In his quest to understand the worm, Sternberg studied multiple nematode species. His major interest is identifying lineage differences in species different from C. elegans, a commonly studied worm species. “We collected a lot of nematodes from soil and worked with a professional taxonomist, who figured out whether they are a diverse set of worms. Over the years, my students performed numerous comparative developmental analyses and started their research programs,” says Sternberg. 

Behavioral genetics is another field where Sternberg has made a huge impact. “What is the most complicated thing the worm does in the neuroscience sphere? The male mating behavior seemed pretty complicated to me,” shares Sternberg on how he focused his research. Sternberg’s student ablated each male-specific neuron using the knowledge from lineage maps and identified neuron-specific mating behavior defects. Observations from male mating behavior led him to investigate complex behavior like sleep, where he discovered several neuropeptides and signaling molecules controlling sleep in worms. To further strengthen the idea of sleep in invertebrate model organisms, Sternberg says, “I thought to push the defensive perimeter out in phylogenetic evolution in some primitive organisms. We studied jellyfish and found sleep-like states in them.”

According to Baugh, “It is really impressive that he went into neuroscience and behavior in addition to the evolution and development and trained important leaders in that field. I am seeing whole swaths of biology that are monumental as most people would hope to accomplish in their careers. He has just done it many times over.”

A community builder and a problem solver

Sternberg is also a visionary when it comes to building a scientific community and solving problems related to resource sharing and knowledge dissemination as well as developing new tools. “He sees a problem, and he fixes it,” says Maureen Barr, Professor in the Department of Genetics at Rutgers University, who did her postdoctoral research with Sternberg. “The C. elegans genome database was difficult and frustrating to navigate. Sternberg wanted to fix it, so he made WormBase. There are just too many papers – it’s not humanly possible to read them all, so he made Textpresso, which provides detailed information based on a few keywords. There are negative results in science that others might be interested in knowing, so he created microPublication where researchers can publish brief, novel findings and negative results that may not fit a traditional research article,” says Barr. Sternberg actively runs and supports these irreplaceable tools that make science accessible.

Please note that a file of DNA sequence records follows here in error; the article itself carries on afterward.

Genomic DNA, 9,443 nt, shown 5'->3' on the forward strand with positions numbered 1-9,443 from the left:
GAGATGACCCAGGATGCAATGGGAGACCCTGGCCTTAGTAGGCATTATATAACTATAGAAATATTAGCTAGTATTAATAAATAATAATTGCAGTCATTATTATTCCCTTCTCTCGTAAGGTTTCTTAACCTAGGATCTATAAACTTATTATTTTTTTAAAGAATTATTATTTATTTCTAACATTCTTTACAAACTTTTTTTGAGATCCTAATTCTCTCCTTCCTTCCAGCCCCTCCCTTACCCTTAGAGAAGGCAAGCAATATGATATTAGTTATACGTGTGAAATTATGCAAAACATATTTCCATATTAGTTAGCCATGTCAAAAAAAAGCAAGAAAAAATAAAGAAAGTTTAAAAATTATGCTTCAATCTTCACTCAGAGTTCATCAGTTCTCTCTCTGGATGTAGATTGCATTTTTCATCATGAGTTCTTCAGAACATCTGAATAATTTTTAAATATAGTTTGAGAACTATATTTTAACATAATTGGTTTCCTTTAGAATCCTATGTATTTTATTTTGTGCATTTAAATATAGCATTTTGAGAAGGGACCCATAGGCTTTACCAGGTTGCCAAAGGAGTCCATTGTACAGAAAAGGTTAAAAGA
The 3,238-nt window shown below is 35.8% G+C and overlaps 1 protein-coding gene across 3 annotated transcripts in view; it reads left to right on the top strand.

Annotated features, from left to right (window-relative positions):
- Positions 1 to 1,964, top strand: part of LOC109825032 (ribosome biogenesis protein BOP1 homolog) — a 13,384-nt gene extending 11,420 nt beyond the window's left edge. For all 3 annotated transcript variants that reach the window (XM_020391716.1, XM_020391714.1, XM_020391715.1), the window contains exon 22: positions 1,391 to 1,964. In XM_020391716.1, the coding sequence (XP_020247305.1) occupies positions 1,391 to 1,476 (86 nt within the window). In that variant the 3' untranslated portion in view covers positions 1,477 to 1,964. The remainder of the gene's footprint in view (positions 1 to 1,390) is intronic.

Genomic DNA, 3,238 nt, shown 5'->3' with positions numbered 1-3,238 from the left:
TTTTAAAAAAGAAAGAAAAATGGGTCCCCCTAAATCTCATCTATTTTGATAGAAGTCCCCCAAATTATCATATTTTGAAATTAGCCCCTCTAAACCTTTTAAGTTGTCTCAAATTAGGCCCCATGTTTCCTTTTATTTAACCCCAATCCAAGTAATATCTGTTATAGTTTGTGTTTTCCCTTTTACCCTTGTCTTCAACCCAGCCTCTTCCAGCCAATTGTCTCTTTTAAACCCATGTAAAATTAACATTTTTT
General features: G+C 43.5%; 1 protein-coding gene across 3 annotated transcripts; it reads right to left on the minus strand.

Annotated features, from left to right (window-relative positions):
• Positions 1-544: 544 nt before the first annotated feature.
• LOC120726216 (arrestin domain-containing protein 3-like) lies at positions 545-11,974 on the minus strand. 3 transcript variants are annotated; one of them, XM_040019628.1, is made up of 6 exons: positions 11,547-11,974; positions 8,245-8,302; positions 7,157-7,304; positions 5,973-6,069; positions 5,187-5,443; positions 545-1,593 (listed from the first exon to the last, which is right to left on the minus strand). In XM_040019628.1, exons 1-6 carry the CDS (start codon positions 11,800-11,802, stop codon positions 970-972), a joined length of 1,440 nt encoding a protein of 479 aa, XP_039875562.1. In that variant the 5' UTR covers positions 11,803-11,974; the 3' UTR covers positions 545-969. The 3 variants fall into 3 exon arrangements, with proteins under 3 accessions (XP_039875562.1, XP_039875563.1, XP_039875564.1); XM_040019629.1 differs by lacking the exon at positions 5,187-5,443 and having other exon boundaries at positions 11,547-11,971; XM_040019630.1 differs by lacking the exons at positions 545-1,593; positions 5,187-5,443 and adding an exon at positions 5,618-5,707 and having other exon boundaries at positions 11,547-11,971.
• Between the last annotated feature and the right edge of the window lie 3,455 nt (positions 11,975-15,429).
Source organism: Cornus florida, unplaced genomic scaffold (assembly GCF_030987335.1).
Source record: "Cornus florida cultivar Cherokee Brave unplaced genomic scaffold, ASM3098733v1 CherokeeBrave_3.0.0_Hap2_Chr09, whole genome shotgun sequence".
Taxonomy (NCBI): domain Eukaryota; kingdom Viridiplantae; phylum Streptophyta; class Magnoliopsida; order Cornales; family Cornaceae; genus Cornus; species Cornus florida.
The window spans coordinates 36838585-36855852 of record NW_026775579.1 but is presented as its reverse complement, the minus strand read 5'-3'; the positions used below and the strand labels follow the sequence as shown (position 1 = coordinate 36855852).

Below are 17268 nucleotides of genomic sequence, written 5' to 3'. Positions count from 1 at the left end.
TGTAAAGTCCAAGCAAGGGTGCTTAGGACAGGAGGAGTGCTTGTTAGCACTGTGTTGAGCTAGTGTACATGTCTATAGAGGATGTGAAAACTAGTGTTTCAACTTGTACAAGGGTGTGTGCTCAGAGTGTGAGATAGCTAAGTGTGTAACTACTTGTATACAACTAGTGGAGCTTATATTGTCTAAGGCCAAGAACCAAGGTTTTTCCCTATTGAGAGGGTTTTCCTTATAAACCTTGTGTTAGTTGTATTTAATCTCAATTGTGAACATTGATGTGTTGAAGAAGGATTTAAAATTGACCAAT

Join us in congratulating Paul Sternberg, who received the Thomas Hunt Morgan Medal at The Allied Genetics Conference 2024 in Metro Washington, DC.

2024 GSA Awards Seminar Series

On July 30, at 1:00 p.m. EDT, Paul Sternberg will join us to describe how C. elegans as an extensively-studied research organism holds out the promise of achieving comprehensive understanding of an organism. He will also discuss the status of our knowledge of how a genome sequence specifies the properties of an organism in the context of state-of-the-art technology and cool biology. Save the date and register here!

Sejal Davla, PhD, is a neuroscientist, science writer, and data scientist with expertise in research in a variety of life sciences. She has more than a decade of experience studying the brain by using cutting-edge methodologies in microscopy, molecular biology, genetics, and biochemistry, and is a motivated storyteller and science communicator.